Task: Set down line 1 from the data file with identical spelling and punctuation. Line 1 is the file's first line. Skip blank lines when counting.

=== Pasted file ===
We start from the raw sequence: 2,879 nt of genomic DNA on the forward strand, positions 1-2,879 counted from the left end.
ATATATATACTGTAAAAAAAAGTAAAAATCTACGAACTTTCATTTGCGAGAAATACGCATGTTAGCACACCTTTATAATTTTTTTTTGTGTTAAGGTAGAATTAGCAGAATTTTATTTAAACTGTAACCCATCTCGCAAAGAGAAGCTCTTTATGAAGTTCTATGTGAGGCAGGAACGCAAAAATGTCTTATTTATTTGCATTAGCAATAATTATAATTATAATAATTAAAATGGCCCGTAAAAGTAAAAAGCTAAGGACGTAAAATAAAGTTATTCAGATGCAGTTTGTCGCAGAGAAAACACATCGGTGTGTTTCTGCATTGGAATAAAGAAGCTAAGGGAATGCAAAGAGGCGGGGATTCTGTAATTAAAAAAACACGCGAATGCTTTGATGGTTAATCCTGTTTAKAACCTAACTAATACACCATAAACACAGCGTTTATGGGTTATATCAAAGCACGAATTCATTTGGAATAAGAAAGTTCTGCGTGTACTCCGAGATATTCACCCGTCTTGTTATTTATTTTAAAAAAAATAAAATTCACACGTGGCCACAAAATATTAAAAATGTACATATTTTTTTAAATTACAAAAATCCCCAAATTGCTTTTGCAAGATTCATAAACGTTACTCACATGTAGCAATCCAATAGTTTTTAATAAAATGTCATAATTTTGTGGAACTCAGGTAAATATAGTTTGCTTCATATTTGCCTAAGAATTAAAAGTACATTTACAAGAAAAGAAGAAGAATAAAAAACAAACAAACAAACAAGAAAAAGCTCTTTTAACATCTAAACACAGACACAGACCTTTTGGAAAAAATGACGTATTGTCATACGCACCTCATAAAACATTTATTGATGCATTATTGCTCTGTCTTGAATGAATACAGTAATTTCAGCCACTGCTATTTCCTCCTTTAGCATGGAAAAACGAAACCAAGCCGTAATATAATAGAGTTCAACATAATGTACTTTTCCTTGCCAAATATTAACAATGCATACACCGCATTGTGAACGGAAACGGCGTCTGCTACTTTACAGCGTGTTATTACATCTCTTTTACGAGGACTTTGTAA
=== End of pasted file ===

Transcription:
We start from the raw sequence: 2,879 nt of genomic DNA on the forward strand, positions 1-2,879 counted from the left end.